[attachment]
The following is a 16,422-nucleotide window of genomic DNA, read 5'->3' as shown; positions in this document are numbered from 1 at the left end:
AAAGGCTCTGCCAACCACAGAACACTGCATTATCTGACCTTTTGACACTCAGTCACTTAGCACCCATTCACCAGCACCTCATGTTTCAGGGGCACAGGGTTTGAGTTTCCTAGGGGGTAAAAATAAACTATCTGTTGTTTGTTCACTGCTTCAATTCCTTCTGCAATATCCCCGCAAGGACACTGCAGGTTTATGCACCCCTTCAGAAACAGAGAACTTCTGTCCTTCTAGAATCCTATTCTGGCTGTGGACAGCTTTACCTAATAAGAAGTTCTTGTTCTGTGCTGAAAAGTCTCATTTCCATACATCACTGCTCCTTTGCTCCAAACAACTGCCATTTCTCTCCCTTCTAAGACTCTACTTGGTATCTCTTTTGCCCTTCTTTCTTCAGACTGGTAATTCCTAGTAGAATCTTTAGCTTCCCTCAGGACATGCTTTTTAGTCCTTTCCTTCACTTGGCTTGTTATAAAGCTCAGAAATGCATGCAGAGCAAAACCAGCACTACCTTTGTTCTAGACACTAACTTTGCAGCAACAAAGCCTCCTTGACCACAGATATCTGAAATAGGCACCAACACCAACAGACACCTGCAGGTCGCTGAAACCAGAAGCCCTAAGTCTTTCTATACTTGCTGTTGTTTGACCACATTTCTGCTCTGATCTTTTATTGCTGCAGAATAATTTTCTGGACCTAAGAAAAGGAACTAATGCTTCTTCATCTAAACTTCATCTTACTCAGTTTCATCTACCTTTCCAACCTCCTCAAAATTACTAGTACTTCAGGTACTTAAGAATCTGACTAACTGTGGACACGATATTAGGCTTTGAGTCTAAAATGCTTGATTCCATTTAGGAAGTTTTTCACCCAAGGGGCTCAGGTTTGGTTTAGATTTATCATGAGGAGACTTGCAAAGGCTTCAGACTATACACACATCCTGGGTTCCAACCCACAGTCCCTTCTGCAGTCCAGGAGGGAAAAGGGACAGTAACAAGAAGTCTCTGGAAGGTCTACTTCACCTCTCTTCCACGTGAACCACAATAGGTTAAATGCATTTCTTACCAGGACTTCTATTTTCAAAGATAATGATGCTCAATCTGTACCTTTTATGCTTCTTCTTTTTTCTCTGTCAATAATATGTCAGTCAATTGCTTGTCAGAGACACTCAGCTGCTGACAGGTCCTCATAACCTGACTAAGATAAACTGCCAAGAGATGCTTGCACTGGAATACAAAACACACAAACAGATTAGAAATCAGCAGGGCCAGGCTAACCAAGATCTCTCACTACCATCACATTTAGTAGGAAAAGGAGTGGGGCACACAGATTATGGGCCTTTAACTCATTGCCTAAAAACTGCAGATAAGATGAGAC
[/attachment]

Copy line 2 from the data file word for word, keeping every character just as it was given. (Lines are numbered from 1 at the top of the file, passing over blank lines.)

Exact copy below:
AAAGGCTCTGCCAACCACAGAACACTGCATTATCTGACCTTTTGACACTCAGTCACTTAGCACCCATTCACCAGCACCTCATGTTTCAGGGGCACAGGGTTTGAGTTTCCTAGGGGGTAAAAATAAACTATCTGTTGTTTGTTCACTGCTTCAATTCCTTCTGCAATATCCCCGCAAGGACACTGCAGGTTTATGCACCCCTTCAGAAACAGAGAACTTCTGTCCTTCTAGAATCCTATTCTGGCTGTGGACAGCTTTACCTAATAAGAAGTTCTTGTTCTGTGCTGAAAAGTCTCATTTCCATACATCACTGCTCCTTTGCTCCAAACAACTGCCATTTCTCTCCCTTCTAAGACTCTACTTGGTATCTCTTTTGCCCTTCTTTCTTCAGACTGGTAATTCCTAGTAGAATCTTTAGCTTCCCTCAGGACATGCTTTTTAGTCCTTTCCTTCACTTGGCTTGTTATAAAGCTCAGAAATGCATGCAGAGCAAAACCAGCACTACCTTTGTTCTAGACACTAACTTTGCAGCAACAAAGCCTCCTTGACCACAGATATCTGAAATAGGCACCAACACCAACAGACACCTGCAGGTCGCTGAAACCAGAAGCCCTAAGTCTTTCTATACTTGCTGTTGTTTGACCACATTTCTGCTCTGATCTTTTATTGCTGCAGAATAATTTTCTGGACCTAAGAAAAGGAACTAATGCTTCTTCATCTAAACTTCATCTTACTCAGTTTCATCTACCTTTCCAACCTCCTCAAAATTACTAGTACTTCAGGTACTTAAGAATCTGACTAACTGTGGACACGATATTAGGCTTTGAGTCTAAAATGCTTGATTCCATTTAGGAAGTTTTTCACCCAAGGGGCTCAGGTTTGGTTTAGATTTATCATGAGGAGACTTGCAAAGGCTTCAGACTATACACACATCCTGGGTTCCAACCCACAGTCCCTTCTGCAGTCCAGGAGGGAAAAGGGACAGTAACAAGAAGTCTCTGGAAGGTCTACTTCACCTCTCTTCCACGTGAACCACAATAGGTTAAATGCATTTCTTACCAGGACTTCTATTTTCAAAGATAATGATGCTCAATCTGTACCTTTTATGCTTCTTCTTTTTTCTCTGTCAATAATATGTCAGTCAATTGCTTGTCAGAGACACTCAGCTGCTGACAGGTCCTCATAACCTGACTAAGATAAACTGCCAAGAGATGCTTGCACTGGAATACAAAACACACAAACAGATTAGAAATCAGCAGGGCCAGGCTAACCAAGATCTCTCACTACCATCACATTTAGTAGGAAAAGGAGTGGGGCACACAGATTATGGGCCTTTAACTCATTGCCTAAAAACTGCAGATAAGATGAGAC